Eric Galloway's Civic Hudson Project, which like the market at Fifth and Warren is a project of the Lantern Organization, came before the Planning Commission last night for a second time, presented this time by attorney Joe Catalano.
Not much new information about the project was provided. We now know that the architect for the project is Tony Shitemi of Urban Architectural Initiatives, which, judging from Shitemi's comments, has designed several buildings for the Lantern Organization. It's still not clear what will be on the first two floors of the building, but we know the third and fourth floors will have a total of 34 studio apartments, 17 on each floor, and each apartment will be a little more than 350 square feet.
Although this facility has been described as the Tier 3 accommodation in the three-tiered scheme being worked out with the Columbia County Department of Social Services and the entity calling itself Civic Hudson Emergency and Transitional Housing (CHETH being a collaboration of the Galvan Initiatives Foundation and the Mental Health Association of Columbia and Greene Counties), it was described for the Planning Commission as "low- to moderate-income housing . . . subsidized but not transitional," which is a "specific allowed use" in an area zoned R4, which the corner of Columbia and Fourth streets is. The intended tenants of the building were described as "formerly homeless people referred from local agencies" in Hudson and Columbia County. When asked about services, Catalano explained that they would be "available, but not on site"--a distinction apparently that allows this building to be classified simply as "low- to moderate-income housing." Staffing the facility will be a resident superintendent, who will live in a one-bedroom apartment on the second flour, and a "tenant service coordinator," who will be there 35 to 40 hours a week.
The project requires several variances from the Zoning Board of Appeals: for lot coverage (the building will take up something like 85 percent of the lot), a fourth story (zoning allows a maximum of three stories), setbacks on all sides. Parking is also an issue, since there is no space and there are no plans to provide offstreet parking. Mike Welti from Behan Planning and Design in Saratoga Springs, who did the parking study for the Hudson Arcade Project, also did the parking study for this building. In the case of this building, he analyzed the onstreet parking available within 1,000 feet of the building and determined there were 100 spaces available. Since they are assuming that few of the tenants of the building will own cars, they anticipate that no more than seven spaces will be needed for the tenants, one for the superintendent, and 53 for people employed in the remainder of the building, the use of which has yet to be determined. They concluded, therefore, that there was ample space on the street for parking.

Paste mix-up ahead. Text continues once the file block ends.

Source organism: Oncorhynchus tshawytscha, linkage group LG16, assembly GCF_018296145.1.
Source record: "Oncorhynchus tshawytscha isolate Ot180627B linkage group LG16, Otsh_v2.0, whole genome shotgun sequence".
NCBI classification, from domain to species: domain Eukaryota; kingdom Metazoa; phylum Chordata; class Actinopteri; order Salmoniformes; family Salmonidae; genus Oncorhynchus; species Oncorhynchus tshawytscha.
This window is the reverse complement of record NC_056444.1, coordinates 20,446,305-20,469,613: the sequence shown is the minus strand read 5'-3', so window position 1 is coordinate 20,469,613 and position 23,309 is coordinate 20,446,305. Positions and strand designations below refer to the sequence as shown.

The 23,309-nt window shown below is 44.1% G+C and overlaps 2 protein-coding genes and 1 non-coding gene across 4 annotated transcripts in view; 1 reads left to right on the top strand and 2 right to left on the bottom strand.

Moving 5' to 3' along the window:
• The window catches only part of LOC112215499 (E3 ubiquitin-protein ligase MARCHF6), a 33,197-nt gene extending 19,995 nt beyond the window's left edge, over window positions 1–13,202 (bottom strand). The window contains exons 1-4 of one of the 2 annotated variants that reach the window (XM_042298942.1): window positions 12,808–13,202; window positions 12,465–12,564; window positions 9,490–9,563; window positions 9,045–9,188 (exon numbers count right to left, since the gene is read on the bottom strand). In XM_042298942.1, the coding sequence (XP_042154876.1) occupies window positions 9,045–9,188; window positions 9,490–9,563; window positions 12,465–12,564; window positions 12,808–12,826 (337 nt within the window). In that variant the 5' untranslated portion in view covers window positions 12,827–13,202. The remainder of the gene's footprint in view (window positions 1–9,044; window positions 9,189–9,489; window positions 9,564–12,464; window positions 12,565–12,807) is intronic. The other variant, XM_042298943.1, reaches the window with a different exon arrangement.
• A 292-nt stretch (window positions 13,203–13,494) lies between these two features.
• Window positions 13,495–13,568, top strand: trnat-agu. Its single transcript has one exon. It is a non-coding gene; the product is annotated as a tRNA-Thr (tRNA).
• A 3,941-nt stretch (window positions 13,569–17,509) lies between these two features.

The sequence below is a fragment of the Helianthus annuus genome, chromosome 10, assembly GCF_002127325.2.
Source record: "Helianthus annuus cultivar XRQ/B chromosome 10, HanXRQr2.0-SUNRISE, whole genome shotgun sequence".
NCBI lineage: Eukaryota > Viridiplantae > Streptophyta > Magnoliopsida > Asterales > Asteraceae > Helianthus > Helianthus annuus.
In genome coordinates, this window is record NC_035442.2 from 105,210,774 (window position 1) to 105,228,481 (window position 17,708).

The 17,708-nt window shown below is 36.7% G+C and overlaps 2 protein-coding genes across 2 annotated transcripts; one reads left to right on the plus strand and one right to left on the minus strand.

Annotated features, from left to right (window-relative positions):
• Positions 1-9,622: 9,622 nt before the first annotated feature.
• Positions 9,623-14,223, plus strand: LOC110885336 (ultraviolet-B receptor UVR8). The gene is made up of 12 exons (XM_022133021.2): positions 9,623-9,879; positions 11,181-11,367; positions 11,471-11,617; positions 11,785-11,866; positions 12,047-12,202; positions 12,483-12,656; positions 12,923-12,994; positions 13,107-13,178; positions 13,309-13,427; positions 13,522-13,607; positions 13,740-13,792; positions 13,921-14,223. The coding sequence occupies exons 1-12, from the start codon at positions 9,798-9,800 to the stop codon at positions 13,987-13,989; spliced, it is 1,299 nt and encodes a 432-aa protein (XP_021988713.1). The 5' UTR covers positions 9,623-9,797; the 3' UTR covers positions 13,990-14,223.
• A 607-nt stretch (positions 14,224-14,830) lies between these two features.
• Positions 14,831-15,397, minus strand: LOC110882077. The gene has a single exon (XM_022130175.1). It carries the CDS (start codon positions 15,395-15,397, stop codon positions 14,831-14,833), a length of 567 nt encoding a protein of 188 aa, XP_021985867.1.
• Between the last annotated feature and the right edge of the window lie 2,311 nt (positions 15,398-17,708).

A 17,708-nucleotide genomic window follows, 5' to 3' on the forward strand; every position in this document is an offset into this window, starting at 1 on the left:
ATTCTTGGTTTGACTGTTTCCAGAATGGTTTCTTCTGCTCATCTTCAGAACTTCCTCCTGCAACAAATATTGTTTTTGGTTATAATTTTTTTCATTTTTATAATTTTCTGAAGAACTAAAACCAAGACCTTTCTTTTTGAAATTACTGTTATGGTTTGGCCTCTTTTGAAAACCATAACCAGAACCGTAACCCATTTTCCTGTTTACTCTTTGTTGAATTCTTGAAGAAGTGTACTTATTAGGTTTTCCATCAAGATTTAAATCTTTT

When Planning Commission member Laura Margolis asked why it was assumed that the people living in the building would not have cars and questioned how they could be expected to find employment and better their lot without a car, Galvan attorney Mark Greenberg explained, "If they get to the point where they have a car, they will want a bigger apartment."
The Planning Commission determined that this project required a public hearing and tentatively scheduled a joint hearing with the Zoning Board of Appeals for August 15.